Summer Overload Syndrome hit our family the year Ashley turned 9. Normally an early riser, she suddenly didn't want to get out of bed one morning, begging, "Mom, can I please be sick today? I just want to stay home and do nothing."
That same week my friend's fourth-grader asked when school was going to start. "I can't believe Matt's already tired of summer," Shelly said. "I've worked so hard to make sure he doesn't have a dull moment."
You know, maybe dull moments aren't so bad after all. Summer is filled with activities—day camps, little league, swim teams, Vacation Bible School—but there's a limit to how much "fun" your kids can handle. While each of these activities may be beneficial, too many can lead to Summer Overload Syndrome. It's important that we allow ample time during the summer months for our children to be free—to create, to play quietly, to think, to experience—and to be bored! Interestingly, when kids are bored, they are forced to discover for themselves new ways to fill their time. I doubt that many great inventions, musical compositions and books were created when someone was overly stimulated and entertained by others. Rather, true inspiration comes when we are reflective, pensive and possibly even bored.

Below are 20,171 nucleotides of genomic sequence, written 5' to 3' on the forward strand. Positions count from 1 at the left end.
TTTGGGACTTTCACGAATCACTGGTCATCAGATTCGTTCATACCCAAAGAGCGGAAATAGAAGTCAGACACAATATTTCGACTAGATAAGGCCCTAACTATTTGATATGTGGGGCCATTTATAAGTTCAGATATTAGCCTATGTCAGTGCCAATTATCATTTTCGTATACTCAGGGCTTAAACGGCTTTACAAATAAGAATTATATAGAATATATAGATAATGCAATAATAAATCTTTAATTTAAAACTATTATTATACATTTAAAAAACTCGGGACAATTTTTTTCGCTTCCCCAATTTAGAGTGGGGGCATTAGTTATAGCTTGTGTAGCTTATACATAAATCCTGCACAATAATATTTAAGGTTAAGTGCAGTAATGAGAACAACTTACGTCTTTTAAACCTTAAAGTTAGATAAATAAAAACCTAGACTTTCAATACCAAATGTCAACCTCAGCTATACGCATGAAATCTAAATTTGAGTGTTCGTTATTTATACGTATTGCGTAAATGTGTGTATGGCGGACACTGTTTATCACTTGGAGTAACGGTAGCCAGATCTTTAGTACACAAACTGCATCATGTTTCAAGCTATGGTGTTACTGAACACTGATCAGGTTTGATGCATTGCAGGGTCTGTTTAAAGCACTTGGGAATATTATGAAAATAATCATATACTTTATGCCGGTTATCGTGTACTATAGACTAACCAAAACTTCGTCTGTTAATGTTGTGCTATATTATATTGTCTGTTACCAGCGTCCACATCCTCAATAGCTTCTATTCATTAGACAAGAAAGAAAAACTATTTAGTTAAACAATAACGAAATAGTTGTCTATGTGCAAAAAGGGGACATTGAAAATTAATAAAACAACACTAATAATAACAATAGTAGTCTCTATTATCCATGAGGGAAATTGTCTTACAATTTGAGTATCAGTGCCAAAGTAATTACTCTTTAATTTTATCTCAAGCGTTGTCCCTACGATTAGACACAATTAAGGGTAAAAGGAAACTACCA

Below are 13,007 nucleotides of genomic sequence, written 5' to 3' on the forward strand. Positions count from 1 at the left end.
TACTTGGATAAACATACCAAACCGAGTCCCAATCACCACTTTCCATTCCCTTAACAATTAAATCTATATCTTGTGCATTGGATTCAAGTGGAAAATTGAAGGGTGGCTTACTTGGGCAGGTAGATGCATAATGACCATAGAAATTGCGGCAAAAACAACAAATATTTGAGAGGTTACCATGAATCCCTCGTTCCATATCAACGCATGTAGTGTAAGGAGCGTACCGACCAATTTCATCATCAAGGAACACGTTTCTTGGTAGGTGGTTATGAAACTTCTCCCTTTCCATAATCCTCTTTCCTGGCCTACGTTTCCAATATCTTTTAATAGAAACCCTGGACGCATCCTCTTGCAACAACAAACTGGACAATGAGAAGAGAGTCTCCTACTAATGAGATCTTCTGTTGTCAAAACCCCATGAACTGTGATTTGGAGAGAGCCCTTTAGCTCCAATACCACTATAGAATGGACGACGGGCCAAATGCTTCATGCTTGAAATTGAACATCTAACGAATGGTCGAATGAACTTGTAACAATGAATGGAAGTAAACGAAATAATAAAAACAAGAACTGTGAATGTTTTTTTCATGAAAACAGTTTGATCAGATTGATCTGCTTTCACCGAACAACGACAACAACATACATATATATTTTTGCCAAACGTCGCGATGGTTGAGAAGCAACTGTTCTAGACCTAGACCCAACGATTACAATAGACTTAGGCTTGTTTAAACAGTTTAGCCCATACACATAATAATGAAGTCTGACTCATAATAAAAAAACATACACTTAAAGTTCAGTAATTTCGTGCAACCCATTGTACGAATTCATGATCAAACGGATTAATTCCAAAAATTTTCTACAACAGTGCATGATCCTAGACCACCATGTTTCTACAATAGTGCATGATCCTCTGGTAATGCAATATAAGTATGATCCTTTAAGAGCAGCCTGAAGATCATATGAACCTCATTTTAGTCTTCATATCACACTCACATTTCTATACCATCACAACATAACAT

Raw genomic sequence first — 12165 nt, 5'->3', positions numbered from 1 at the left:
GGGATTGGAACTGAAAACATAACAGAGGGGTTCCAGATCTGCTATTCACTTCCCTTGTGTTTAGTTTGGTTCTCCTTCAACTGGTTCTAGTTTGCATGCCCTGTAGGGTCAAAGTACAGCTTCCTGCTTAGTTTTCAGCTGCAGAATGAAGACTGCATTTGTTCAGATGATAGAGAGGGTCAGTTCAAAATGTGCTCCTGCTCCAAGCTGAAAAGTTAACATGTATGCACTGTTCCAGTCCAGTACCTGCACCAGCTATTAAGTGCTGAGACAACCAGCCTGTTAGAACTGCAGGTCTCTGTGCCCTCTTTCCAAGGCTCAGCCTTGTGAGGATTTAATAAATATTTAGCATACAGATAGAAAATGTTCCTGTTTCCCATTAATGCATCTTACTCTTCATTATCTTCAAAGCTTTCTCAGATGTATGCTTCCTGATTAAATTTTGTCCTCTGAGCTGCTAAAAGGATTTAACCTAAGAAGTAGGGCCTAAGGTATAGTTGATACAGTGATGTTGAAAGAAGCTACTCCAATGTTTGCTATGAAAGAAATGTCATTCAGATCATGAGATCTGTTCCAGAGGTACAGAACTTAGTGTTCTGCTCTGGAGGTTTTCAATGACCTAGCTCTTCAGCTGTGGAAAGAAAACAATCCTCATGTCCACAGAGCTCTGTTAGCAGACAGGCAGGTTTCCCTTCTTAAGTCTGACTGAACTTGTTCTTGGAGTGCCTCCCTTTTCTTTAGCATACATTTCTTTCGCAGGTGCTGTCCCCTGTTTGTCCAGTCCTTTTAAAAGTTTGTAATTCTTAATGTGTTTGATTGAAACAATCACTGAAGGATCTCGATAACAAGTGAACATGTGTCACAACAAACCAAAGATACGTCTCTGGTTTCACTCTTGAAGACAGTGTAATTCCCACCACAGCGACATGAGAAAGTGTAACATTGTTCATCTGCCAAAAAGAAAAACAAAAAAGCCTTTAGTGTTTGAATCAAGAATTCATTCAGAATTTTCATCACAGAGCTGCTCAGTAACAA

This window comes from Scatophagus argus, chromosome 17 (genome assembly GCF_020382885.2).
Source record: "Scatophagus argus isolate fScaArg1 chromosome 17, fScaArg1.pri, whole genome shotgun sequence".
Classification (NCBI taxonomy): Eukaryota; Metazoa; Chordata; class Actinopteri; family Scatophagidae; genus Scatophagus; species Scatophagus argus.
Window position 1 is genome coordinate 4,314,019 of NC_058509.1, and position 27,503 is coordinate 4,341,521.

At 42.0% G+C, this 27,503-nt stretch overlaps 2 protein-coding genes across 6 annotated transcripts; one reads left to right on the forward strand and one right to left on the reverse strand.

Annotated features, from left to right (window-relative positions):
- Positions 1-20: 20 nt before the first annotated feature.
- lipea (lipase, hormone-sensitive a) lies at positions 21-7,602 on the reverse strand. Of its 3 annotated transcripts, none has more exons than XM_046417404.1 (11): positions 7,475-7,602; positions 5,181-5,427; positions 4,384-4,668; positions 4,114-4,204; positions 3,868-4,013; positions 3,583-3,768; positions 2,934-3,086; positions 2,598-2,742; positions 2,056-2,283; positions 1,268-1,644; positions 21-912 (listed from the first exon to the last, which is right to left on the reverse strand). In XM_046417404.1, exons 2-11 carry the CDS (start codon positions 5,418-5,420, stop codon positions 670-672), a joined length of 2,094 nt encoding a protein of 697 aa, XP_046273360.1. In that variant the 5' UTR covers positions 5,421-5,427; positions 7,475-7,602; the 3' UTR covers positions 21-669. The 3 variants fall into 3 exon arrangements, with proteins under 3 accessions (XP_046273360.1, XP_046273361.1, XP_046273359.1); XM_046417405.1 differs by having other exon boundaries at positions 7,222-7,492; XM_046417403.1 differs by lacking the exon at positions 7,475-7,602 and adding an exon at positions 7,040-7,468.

With a little careful planning and these practical tips, you can rescue your family from Summer Overload Syndrome.
Choose only one big activity each month. For example, take swimming lessons or enroll in a day camp in July. In August, enjoy a family vacation. By cramming each month with too many activities, we run the risk of overwhelming our children and reduce the chance for growth and creativity.1